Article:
# [R] Basic question on concatenating factors

jim holtman jholtman at gmail.com
Sun Nov 23 15:40:33 CET 2008

```You do have to read a little further on the help page to make sure
that duplicates are removed if they appear after, and not before,
others in the vector to see that the order is preserved:

"Note that unlike the Unix command uniq this omits duplicated and not
just repeated elements/rows. That is, an element is omitted if it is
identical to any previous element and not just if it is the same as
the immediately previous one. "

This does make it clear that the original order is preserved since it
is succeeding elements that are removed.  So from this, I assume that
the use of

unique(x,y)

does preserve the original ordering of the elements.

On Sun, Nov 23, 2008 at 2:36 AM, Prof Brian Ripley
<ripley at stats.ox.ac.uk> wrote:
> On Sun, 23 Nov 2008, jim holtman wrote:
>
>> You are right.  union used 'unique(c(x,y))' and I am not sure if
>> 'unique' preserves the order, but the help page seems to indicate that
>> "an element is omitted if it is identical to any previous element ";
>> this might mean that the order is preserved.
>
> It says
>
>     'unique' returns a vector, data frame or array like 'x' but with
>     duplicate elements/rows removed.
>
> Although it is a generic function, it is hard to see how that can be
> interpreted to allow the order to be changed.
>
> The claim that union would be more efficiently implemented via sorting is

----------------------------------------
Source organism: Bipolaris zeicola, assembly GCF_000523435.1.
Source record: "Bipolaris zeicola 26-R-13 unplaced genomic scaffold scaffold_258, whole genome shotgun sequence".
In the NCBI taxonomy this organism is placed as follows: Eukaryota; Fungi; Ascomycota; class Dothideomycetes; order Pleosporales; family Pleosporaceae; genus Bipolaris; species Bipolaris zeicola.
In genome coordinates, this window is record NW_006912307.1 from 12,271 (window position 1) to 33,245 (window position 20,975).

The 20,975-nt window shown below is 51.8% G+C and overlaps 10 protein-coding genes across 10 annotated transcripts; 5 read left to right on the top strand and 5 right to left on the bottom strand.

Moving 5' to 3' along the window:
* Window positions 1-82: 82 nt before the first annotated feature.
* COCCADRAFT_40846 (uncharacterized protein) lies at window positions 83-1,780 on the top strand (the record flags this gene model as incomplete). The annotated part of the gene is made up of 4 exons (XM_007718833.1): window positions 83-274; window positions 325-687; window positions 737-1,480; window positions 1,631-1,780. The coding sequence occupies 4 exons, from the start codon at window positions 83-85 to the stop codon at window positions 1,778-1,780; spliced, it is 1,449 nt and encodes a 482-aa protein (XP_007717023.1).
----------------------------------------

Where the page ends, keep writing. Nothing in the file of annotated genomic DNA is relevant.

> made with no evidence: do look up a basic computer science textbook for this
> kind of thing, as well as how R actually does it.  (Also 'efficient' was not
> defined: both speed and memory usage are potentially measures of
> efficiency.)  But for example
>
>> x <- rnorm(1e7)
>> system.time(unique(x))
>
>   user  system elapsed
>  2.258   0.261   2.523
>>
>> system.time(sort(x))
>
>   user  system elapsed
>  4.102   0.112   4.231
>>
>> system.time(sort(x, method="quick"))
>
>   user  system elapsed
>  1.928   0.109   2.047
>
> will indicate that unique() is comparable in speed to sorting.
>
>
>>
>> On Sat, Nov 22, 2008 at 11:43 PM, Stavros Macrakis
>> <macrakis at alum.mit.edu> wrote:
>>>
>>> On Sat, Nov 22, 2008 at 10:20 AM, jim holtman <jholtman at gmail.com> wrote:
>>>>
>>>>  c.Factor <-
>>>> function (x, y)
>>>> {
>>>>   newlevels = union(levels(x), levels(y))
>>>>   m = match(levels(y), newlevels)
>>>>   ans = c(unclass(x), m[unclass(y)])
>>>>   levels(ans) = newlevels
>>>>   class(ans) = "factor"
>>>>   ans
>>>> }
>>>
>>> This algorithm depends crucially on union preserving the order of the
>>> elements of its arguments. As far as I can tell, the spec of union
>>> does not require this.  If union were to (for example) sort its
>>> arguments then merge them (generally a more efficient algorithm), this
>>> function would no longer work.
>>>
>>> Fortunately, the fix is simple.  Instead of union, use:
>>>
>>>    newlevels <- c(levels(x),setdiff(levels(y),levels(x))
>>>
>>> which is guaranteed to preserve the order of levels(x).
>>>
>>>            -s
>>>
>>
>>
>>
>> --
>> Jim Holtman
>> Cincinnati, OH
>> +1 513 646 9390
>>
>> What is the problem that you are trying to solve?
>>
>> ______________________________________________
>> R-help at r-project.org mailing list
>> https://stat.ethz.ch/mailman/listinfo/r-help
>> http://www.R-project.org/posting-guide.html
>> and provide commented, minimal, self-contained, reproducible code.
>>
>
> --
> Brian D. Ripley,                  ripley at stats.ox.ac.uk
> Professor of Applied Statistics,  http://www.stats.ox.ac.uk/~ripley/
> University of Oxford,             Tel:  +44 1865 272861 (self)
> 1 South Parks Road,                     +44 1865 272866 (PA)
> Oxford OX1 3TG, UK                Fax:  +44 1865 272595
>

--
Jim Holtman
Cincinnati, OH
+1 513 646 9390

What is the problem that you are trying to solve?

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